In this article, Garrett Fenton comments on the possible issues an employer who extends extra health benefits to certain employees may face under the Affordable Care Act (ACA). The main consideration is what kind of employee is receiving the benefits. According to Fenton, that’s because under Internal Revenue Service (IRS) law dating back to 1981 (tax code section 105(h)), employers have been prohibited from discriminating in favor of their highly compensated employees under self-insured group health plan offerings. The definition of "highly compensated" in this case is an employee who holds more than a certain percentage of company stock; is one of its highest-paid officers; or gets a salary in the top 25 percent of all the company’s employees.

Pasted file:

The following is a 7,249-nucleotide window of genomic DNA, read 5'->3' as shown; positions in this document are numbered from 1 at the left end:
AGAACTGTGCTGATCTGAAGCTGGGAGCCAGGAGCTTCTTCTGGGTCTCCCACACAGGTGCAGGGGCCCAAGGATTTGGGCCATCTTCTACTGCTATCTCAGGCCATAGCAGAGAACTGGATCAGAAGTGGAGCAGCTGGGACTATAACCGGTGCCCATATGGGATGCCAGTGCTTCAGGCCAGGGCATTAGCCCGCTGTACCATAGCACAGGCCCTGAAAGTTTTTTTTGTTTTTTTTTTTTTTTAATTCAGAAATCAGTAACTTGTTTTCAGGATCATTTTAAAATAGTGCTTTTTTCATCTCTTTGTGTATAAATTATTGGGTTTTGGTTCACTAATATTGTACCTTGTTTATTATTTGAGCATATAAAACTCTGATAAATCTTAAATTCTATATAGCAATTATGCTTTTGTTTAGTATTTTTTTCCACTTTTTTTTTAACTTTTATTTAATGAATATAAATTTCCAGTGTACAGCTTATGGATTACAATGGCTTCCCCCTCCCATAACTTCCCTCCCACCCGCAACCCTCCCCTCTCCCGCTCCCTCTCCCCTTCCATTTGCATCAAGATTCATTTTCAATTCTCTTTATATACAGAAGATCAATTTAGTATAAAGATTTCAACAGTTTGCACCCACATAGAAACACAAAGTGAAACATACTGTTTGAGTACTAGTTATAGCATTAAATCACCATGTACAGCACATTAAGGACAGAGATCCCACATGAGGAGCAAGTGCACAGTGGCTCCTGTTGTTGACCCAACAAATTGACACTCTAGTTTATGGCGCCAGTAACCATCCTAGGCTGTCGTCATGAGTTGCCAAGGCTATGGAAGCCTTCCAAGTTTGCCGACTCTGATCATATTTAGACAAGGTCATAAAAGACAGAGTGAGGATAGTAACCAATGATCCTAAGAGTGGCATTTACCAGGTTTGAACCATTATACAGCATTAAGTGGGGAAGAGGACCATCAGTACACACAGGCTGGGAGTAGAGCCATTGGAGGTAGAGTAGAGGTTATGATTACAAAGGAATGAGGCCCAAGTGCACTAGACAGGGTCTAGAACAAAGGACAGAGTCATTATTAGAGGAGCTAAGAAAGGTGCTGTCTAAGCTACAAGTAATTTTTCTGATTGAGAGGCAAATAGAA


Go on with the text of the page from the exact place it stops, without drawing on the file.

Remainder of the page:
The IRS's penalty for discrimination under the old rules was not imposed on the employer; it was imposed on the highly compensated individuals, making their excess health benefits subject to taxation. That often did not amount to a large sum, Fenton said, so employers who wanted to provide better benefits for their executives often gave them bonuses to cover the extra tax hit. Under the ACA, however, the penalty for discrimination is imposed on the company and it amounts to a fine of $100 per day per affected employee. "It’s so costly that this practice is effectively prohibited," Fenton said.